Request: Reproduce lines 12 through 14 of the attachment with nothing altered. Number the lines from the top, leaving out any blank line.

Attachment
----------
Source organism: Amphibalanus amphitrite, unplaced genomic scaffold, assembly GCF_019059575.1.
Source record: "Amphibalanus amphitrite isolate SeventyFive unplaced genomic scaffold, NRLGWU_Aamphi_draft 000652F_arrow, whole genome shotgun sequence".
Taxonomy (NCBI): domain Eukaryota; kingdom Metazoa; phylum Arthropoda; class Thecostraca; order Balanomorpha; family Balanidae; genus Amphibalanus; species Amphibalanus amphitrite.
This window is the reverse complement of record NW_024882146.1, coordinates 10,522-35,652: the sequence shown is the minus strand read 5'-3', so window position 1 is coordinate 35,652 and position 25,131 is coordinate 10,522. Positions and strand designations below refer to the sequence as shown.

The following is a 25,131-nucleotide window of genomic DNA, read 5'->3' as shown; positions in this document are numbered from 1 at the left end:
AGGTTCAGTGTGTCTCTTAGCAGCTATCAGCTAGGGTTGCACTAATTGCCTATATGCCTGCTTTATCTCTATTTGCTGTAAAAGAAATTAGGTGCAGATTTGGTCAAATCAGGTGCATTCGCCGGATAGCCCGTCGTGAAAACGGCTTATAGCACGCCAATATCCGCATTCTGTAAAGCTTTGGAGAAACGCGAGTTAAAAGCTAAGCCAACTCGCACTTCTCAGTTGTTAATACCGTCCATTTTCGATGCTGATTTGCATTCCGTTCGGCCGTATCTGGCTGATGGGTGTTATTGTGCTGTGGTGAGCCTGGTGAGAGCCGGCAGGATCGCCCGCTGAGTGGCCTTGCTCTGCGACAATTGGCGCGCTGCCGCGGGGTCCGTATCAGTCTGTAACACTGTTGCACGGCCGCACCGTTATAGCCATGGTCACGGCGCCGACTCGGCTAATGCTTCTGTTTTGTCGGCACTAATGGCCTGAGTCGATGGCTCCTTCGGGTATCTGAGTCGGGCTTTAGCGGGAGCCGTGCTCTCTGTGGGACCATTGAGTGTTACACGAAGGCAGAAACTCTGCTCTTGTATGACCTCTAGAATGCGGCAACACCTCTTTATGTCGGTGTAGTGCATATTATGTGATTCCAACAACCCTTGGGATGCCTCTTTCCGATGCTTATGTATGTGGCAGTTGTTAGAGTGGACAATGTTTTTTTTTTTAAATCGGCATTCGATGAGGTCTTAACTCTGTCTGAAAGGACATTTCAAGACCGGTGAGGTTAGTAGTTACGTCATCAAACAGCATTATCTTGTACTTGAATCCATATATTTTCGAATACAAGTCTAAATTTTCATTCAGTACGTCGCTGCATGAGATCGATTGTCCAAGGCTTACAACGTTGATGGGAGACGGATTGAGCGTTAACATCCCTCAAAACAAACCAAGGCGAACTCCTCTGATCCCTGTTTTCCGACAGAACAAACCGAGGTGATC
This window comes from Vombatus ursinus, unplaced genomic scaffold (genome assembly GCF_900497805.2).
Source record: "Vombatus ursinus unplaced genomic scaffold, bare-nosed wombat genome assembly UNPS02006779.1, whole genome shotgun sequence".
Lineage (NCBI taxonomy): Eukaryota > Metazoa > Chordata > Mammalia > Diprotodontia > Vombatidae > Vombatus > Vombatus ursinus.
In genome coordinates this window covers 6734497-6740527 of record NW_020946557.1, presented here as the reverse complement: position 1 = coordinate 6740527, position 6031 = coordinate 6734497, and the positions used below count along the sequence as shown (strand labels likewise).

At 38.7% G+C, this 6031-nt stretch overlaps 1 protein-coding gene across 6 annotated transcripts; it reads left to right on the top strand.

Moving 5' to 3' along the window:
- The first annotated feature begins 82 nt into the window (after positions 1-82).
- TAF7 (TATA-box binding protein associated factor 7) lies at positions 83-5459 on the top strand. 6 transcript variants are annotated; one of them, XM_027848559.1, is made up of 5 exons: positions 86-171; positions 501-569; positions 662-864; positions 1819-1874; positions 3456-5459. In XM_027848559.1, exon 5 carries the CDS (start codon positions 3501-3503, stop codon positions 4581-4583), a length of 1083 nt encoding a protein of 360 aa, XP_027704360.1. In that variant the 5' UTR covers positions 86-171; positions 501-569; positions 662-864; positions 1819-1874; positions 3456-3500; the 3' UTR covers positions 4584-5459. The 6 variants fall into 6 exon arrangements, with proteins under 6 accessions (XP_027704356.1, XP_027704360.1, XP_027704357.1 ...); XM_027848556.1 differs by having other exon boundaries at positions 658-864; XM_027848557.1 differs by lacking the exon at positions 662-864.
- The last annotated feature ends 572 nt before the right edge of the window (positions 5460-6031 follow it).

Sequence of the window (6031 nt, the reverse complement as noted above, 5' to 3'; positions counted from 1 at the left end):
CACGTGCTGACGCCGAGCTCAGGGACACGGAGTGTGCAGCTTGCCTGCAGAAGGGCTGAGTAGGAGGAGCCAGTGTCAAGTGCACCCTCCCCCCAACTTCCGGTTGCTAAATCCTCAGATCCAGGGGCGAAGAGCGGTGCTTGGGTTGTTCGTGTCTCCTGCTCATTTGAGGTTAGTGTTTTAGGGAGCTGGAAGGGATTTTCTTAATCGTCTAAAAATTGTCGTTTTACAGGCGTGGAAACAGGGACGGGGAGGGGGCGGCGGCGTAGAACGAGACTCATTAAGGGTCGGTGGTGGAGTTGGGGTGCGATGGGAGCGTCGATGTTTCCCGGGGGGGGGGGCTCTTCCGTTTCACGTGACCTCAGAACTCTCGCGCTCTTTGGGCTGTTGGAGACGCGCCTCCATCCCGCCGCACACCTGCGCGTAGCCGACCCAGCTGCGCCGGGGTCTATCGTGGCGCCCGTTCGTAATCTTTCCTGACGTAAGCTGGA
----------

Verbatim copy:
Moving 5' to 3' along the window:
- The first annotated feature begins 82 nt into the window (after positions 1-82).
- TAF7 (TATA-box binding protein associated factor 7) lies at positions 83-5459 on the top strand. 6 transcript variants are annotated; one of them, XM_027848559.1, is made up of 5 exons: positions 86-171; positions 501-569; positions 662-864; positions 1819-1874; positions 3456-5459. In XM_027848559.1, exon 5 carries the CDS (start codon positions 3501-3503, stop codon positions 4581-4583), a length of 1083 nt encoding a protein of 360 aa, XP_027704360.1. In that variant the 5' UTR covers positions 86-171; positions 501-569; positions 662-864; positions 1819-1874; positions 3456-3500; the 3' UTR covers positions 4584-5459. The 6 variants fall into 6 exon arrangements, with proteins under 6 accessions (XP_027704356.1, XP_027704360.1, XP_027704357.1 ...); XM_027848556.1 differs by having other exon boundaries at positions 658-864; XM_027848557.1 differs by lacking the exon at positions 662-864.